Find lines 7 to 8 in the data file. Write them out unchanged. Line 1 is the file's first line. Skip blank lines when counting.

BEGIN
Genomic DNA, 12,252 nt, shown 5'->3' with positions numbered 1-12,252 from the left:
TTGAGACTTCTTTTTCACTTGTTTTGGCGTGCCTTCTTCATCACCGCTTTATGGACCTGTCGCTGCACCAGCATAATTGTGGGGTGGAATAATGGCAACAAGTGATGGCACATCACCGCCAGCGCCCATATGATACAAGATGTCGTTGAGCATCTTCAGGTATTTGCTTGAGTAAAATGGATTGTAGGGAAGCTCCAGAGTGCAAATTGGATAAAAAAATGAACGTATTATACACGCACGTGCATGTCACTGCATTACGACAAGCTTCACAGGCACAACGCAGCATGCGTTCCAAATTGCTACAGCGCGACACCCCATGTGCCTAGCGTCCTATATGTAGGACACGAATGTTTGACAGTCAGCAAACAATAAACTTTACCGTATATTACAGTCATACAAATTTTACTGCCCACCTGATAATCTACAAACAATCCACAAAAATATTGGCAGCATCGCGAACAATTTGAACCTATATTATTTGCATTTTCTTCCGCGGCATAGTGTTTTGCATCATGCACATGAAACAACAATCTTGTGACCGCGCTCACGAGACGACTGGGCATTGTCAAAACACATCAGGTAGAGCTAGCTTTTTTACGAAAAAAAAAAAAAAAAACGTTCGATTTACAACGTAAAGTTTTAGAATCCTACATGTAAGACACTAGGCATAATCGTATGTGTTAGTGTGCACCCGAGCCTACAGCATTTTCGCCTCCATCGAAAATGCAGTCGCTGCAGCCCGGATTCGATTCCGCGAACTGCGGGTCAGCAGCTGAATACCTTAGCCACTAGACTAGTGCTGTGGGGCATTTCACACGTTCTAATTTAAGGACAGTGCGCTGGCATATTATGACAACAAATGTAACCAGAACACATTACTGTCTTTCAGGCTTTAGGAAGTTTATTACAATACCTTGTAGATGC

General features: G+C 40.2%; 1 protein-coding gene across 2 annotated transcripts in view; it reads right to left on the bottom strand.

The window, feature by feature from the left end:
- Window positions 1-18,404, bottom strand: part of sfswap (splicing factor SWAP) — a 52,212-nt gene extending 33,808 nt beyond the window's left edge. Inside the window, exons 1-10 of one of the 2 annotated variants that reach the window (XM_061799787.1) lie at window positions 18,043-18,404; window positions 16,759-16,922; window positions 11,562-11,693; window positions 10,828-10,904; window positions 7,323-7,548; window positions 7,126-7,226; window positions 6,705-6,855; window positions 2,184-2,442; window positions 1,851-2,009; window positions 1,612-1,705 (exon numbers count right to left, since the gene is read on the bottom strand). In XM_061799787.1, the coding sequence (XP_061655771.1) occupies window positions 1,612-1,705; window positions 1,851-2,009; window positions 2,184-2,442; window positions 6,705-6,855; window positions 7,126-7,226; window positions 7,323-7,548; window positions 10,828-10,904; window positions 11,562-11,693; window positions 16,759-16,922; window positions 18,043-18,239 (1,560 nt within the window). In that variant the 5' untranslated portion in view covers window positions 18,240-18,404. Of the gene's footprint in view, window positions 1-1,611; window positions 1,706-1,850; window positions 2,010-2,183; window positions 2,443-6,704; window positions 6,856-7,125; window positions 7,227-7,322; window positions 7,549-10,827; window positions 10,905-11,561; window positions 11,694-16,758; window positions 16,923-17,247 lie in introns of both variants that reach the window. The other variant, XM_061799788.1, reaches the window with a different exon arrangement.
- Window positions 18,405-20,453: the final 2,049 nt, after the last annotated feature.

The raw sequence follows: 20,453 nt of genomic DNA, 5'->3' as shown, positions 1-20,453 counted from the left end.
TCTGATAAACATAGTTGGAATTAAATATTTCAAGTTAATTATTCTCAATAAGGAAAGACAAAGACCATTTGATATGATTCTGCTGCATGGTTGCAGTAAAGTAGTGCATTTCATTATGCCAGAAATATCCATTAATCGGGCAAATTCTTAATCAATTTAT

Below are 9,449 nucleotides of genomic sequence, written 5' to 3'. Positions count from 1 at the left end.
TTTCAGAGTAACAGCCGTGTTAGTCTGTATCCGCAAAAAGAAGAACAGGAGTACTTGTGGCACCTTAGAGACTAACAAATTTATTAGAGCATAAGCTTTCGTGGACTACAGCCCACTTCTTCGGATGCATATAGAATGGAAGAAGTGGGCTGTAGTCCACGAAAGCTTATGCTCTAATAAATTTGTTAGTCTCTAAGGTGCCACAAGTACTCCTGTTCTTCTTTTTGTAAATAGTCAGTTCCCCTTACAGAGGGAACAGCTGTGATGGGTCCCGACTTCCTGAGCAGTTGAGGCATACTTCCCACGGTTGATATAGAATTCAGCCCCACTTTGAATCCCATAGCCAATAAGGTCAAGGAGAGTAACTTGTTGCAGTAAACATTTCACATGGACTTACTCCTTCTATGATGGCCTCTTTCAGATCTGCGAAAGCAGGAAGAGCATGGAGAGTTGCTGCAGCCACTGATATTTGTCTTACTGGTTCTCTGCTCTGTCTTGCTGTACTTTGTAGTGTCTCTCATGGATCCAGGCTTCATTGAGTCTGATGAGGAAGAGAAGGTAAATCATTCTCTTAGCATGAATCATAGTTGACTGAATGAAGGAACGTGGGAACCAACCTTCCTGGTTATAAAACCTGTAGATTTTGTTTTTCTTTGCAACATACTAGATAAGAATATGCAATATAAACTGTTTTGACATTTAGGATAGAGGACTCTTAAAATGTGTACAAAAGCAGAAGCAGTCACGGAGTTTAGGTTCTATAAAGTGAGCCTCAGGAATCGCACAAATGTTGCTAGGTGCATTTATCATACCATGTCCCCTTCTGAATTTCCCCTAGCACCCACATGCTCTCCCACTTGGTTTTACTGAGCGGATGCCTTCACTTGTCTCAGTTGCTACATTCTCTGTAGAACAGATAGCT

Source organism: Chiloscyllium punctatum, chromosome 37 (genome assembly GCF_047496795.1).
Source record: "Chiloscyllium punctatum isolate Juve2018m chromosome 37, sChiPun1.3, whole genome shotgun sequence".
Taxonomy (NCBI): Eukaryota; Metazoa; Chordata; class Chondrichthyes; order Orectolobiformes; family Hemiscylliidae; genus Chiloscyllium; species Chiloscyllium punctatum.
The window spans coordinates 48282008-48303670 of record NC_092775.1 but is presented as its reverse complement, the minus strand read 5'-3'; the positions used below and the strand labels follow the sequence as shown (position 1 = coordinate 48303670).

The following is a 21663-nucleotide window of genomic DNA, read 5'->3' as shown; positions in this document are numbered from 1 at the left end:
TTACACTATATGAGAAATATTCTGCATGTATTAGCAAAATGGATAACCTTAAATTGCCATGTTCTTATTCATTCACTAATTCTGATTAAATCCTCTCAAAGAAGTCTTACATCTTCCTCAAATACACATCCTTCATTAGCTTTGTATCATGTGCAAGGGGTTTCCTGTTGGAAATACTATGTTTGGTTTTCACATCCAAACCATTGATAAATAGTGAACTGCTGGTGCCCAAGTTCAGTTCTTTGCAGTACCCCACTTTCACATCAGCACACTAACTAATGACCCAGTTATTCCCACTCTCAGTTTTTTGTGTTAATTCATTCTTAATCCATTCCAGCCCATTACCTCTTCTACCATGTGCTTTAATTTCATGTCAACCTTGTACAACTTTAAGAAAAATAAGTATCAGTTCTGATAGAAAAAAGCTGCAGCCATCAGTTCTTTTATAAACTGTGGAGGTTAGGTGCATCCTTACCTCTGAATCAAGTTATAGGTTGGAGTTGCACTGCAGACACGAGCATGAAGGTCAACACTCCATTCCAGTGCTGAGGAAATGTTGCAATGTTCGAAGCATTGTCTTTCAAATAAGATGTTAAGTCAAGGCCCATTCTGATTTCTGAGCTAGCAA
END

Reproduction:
The raw sequence follows: 20,453 nt of genomic DNA, 5'->3' as shown, positions 1-20,453 counted from the left end.
TCTGATAAACATAGTTGGAATTAAATATTTCAAGTTAATTATTCTCAATAAGGAAAGACAAAGACCATTTGATATGATTCTGCTGCATGGTTGCAGTAAAGTAGTGCATTTCATTATGCCAGAAATATCCATTAATCGGGCAAATTCTTAATCAATTTAT